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Microsoft's DPM may be flawed, but you'll buy it

By Steve Duplessie
January 23, 2006 12:00 PM ET

Computerworld - Since You Asked is a weekly Computerworld column in which Enterprise Strategy Group founder and senior analyst Steve Duplessie will field questions from readers about storage and storage networking technology.

I saw you speak recently about Microsoft's DPM (Data Protection Manager). You acknowledged that it works as a CDP type device only on Windows files -- not even Exchange or SQL -- yet you stated that it was going to be one of the most important products ever introduced for data protection. Why? -- J.L., San Francisco.

DPM is loaded with shortcomings. It only does files (Windows); it isn't really CDP since it only keeps "snapshots." It isn't transaction granular. It doesn't do any Microsoft applications like Sharepoint, Exchange or SQL. But what it will do, better than anything else can, is put CDP type function into the mainstream. Sure, it will only be for your Windows file data (for now), but once you use it (and you will -- I can prove it), you'll be hooked on the benefits that K-CDP (kinda CDP) offers -- far better RPOs (recovery point objectives) and RTOs (recovery time objectives). Once you taste the love in the files environment, you'll hanker for it all over your data protection landscape -- and start demanding that your primary backup/recovery vendors provide you with the same level of granular data protection for your Unix/Linux world and all your application areas.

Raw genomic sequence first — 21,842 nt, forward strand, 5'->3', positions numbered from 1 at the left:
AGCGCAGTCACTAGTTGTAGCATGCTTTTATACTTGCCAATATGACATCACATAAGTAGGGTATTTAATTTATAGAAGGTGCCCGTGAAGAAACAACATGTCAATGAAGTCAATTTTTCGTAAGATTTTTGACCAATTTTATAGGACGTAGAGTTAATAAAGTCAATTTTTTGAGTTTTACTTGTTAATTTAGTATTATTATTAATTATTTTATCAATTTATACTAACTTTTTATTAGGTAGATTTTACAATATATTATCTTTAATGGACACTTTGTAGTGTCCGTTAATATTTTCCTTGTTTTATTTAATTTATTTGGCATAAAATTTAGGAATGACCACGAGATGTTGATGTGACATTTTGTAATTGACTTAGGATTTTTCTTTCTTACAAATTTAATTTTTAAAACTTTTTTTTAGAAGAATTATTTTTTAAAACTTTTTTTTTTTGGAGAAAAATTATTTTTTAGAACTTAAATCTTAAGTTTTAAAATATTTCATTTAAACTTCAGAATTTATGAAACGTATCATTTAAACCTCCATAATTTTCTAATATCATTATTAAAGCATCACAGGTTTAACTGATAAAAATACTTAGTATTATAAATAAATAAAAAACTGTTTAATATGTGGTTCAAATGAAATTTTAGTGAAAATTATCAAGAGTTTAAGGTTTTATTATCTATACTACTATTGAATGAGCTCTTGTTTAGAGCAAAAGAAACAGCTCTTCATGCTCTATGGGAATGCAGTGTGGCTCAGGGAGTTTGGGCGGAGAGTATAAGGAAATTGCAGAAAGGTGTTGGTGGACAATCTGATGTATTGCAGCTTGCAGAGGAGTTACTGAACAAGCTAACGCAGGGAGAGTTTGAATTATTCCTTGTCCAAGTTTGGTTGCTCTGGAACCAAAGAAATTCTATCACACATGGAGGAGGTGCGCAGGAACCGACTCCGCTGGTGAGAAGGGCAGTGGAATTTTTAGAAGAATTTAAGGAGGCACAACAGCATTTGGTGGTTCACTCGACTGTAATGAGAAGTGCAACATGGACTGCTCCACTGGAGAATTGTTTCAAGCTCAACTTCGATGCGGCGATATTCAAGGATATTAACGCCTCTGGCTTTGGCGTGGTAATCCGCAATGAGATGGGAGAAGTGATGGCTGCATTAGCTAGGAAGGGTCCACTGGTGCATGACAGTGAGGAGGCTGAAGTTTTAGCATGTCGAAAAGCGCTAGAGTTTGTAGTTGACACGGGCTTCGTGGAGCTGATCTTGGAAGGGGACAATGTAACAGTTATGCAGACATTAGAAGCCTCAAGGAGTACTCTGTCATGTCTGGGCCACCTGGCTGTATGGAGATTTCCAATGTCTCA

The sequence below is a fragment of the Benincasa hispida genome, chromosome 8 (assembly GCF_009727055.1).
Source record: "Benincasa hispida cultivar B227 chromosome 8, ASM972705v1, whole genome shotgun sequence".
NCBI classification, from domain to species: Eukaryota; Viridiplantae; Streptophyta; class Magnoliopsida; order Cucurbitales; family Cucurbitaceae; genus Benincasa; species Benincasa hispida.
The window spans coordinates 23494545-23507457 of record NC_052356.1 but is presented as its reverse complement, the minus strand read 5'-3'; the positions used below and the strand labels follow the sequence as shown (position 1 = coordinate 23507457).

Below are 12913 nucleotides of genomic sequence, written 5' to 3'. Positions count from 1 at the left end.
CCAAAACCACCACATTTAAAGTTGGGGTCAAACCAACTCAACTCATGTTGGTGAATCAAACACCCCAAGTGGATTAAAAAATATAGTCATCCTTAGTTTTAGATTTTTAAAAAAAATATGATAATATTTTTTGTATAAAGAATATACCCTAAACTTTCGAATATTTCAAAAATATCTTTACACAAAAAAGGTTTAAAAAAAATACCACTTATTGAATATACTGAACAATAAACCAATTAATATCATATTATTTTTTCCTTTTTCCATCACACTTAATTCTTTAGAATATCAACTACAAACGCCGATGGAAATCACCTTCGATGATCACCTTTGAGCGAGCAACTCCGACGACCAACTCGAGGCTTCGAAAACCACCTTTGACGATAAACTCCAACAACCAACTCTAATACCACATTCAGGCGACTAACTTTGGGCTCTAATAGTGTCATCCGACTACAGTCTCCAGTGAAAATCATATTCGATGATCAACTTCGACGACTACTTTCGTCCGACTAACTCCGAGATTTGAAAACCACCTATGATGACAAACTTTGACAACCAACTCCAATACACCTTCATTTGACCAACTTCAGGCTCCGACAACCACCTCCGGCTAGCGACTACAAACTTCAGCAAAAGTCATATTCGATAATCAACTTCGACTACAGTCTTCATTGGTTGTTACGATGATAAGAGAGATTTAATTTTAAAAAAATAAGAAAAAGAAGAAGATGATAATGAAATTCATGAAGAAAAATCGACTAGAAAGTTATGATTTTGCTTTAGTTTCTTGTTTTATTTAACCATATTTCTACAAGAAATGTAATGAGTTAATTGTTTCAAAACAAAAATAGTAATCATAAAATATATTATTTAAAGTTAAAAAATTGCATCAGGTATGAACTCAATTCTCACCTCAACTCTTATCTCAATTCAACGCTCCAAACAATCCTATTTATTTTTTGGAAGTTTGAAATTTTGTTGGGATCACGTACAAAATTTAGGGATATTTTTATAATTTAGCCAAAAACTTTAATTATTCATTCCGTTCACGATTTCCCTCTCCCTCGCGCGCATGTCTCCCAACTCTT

The concept of CDP is one of the smartest things ever in the computer business. Prior to CDP, we accepted our pathetic fate in backup: We know it's awful, we know it's going to fail, and we know we're going to throw good money after bad, year after year. CDP is the first significant technological change in backup and recovery in a lot of years -- no matter if it's "true" CDP (transaction-level granular) or K-CDP (a collection of point-in-time snapshots) -- either is much better than the RPOs/RTOs that we get from our traditional full backup on the weekend, our incrementals during the days, etc.

So how do you quickly socialize a mass market to the benefit of CDP? Microsoft, that's how. No one else has the power to put tons of products in tons of places in no time at all. Our research tells us that pretty much everyone on the planet is going to have some DPM in their shop this year -- and why not? It's incredibly inexpensive, and it will make your Windows file data recoveries much more effective. Sure, it has shortcomings, but

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